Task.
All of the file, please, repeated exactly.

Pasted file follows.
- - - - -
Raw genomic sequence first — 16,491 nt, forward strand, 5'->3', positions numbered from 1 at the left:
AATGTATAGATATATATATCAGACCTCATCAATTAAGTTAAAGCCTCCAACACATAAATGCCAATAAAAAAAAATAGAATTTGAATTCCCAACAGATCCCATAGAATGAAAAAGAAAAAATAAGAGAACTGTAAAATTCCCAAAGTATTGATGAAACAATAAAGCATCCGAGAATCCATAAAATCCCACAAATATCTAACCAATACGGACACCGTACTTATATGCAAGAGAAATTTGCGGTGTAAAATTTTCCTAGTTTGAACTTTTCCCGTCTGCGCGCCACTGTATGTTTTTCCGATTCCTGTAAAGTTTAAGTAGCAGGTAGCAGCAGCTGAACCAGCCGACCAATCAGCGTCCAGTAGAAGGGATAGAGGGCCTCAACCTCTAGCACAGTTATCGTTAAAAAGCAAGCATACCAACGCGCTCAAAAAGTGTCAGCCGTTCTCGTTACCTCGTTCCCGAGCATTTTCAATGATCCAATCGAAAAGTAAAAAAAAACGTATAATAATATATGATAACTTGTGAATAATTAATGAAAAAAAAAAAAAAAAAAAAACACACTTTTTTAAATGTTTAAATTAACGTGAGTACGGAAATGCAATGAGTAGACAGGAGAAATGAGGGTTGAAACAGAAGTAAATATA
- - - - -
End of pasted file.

Raw genomic sequence first — 16,491 nt, forward strand, 5'->3', positions numbered from 1 at the left:
AATGTATAGATATATATATCAGACCTCATCAATTAAGTTAAAGCCTCCAACACATAAATGCCAATAAAAAAAAATAGAATTTGAATTCCCAACAGATCCCATAGAATGAAAAAGAAAAAATAAGAGAACTGTAAAATTCCCAAAGTATTGATGAAACAATAAAGCATCCGAGAATCCATAAAATCCCACAAATATCTAACCAATACGGACACCGTACTTATATGCAAGAGAAATTTGCGGTGTAAAATTTTCCTAGTTTGAACTTTTCCCGTCTGCGCGCCACTGTATGTTTTTCCGATTCCTGTAAAGTTTAAGTAGCAGGTAGCAGCAGCTGAACCAGCCGACCAATCAGCGTCCAGTAGAAGGGATAGAGGGCCTCAACCTCTAGCACAGTTATCGTTAAAAAGCAAGCATACCAACGCGCTCAAAAAGTGTCAGCCGTTCTCGTTACCTCGTTCCCGAGCATTTTCAATGATCCAATCGAAAAGTAAAAAAAAACGTATAATAATATATGATAACTTGTGAATAATTAATGAAAAAAAAAAAAAAAAAAAAACACACTTTTTTAAATGTTTAAATTAACGTGAGTACGGAAATGCAATGAGTAGACAGGAGAAATGAGGGTTGAAACAGAAGTAAATATA